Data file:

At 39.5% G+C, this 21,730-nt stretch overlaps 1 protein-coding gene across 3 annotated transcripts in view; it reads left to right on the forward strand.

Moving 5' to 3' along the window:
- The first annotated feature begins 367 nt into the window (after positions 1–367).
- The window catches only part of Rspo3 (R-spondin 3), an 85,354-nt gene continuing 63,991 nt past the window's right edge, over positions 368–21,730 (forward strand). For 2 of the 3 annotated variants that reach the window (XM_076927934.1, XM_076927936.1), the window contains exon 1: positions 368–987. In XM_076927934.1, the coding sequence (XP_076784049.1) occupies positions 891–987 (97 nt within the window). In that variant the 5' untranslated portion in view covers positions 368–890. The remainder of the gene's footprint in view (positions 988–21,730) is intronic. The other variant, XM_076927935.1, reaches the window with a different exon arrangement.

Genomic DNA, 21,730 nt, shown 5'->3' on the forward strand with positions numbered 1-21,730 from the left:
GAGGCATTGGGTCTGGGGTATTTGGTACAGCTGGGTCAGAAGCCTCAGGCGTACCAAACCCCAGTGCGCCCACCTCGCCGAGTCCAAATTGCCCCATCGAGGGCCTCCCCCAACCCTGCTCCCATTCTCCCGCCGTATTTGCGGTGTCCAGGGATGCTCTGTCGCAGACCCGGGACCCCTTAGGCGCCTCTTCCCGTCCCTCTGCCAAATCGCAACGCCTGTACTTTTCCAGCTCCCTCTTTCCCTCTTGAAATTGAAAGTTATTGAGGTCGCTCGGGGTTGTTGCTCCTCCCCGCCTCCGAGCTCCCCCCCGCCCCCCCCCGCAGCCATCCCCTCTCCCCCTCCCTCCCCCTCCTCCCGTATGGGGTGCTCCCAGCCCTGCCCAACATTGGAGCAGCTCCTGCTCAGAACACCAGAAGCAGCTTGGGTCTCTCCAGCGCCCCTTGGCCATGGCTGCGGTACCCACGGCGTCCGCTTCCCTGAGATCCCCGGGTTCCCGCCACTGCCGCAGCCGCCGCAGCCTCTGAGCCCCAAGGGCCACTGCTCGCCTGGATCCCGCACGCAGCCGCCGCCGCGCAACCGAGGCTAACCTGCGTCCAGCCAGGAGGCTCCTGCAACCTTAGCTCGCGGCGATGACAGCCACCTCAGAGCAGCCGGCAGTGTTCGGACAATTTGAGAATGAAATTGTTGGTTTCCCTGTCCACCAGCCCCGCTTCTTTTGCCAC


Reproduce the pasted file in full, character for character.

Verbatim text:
At 39.5% G+C, this 21,730-nt stretch overlaps 1 protein-coding gene across 3 annotated transcripts in view; it reads left to right on the forward strand.

Moving 5' to 3' along the window:
- The first annotated feature begins 367 nt into the window (after positions 1–367).
- The window catches only part of Rspo3 (R-spondin 3), an 85,354-nt gene continuing 63,991 nt past the window's right edge, over positions 368–21,730 (forward strand). For 2 of the 3 annotated variants that reach the window (XM_076927934.1, XM_076927936.1), the window contains exon 1: positions 368–987. In XM_076927934.1, the coding sequence (XP_076784049.1) occupies positions 891–987 (97 nt within the window). In that variant the 5' untranslated portion in view covers positions 368–890. The remainder of the gene's footprint in view (positions 988–21,730) is intronic. The other variant, XM_076927935.1, reaches the window with a different exon arrangement.

Genomic DNA, 21,730 nt, shown 5'->3' on the forward strand with positions numbered 1-21,730 from the left:
GAGGCATTGGGTCTGGGGTATTTGGTACAGCTGGGTCAGAAGCCTCAGGCGTACCAAACCCCAGTGCGCCCACCTCGCCGAGTCCAAATTGCCCCATCGAGGGCCTCCCCCAACCCTGCTCCCATTCTCCCGCCGTATTTGCGGTGTCCAGGGATGCTCTGTCGCAGACCCGGGACCCCTTAGGCGCCTCTTCCCGTCCCTCTGCCAAATCGCAACGCCTGTACTTTTCCAGCTCCCTCTTTCCCTCTTGAAATTGAAAGTTATTGAGGTCGCTCGGGGTTGTTGCTCCTCCCCGCCTCCGAGCTCCCCCCCGCCCCCCCCCGCAGCCATCCCCTCTCCCCCTCCCTCCCCCTCCTCCCGTATGGGGTGCTCCCAGCCCTGCCCAACATTGGAGCAGCTCCTGCTCAGAACACCAGAAGCAGCTTGGGTCTCTCCAGCGCCCCTTGGCCATGGCTGCGGTACCCACGGCGTCCGCTTCCCTGAGATCCCCGGGTTCCCGCCACTGCCGCAGCCGCCGCAGCCTCTGAGCCCCAAGGGCCACTGCTCGCCTGGATCCCGCACGCAGCCGCCGCCGCGCAACCGAGGCTAACCTGCGTCCAGCCAGGAGGCTCCTGCAACCTTAGCTCGCGGCGATGACAGCCACCTCAGAGCAGCCGGCAGTGTTCGGACAATTTGAGAATGAAATTGTTGGTTTCCCTGTCCACCAGCCCCGCTTCTTTTGCCAC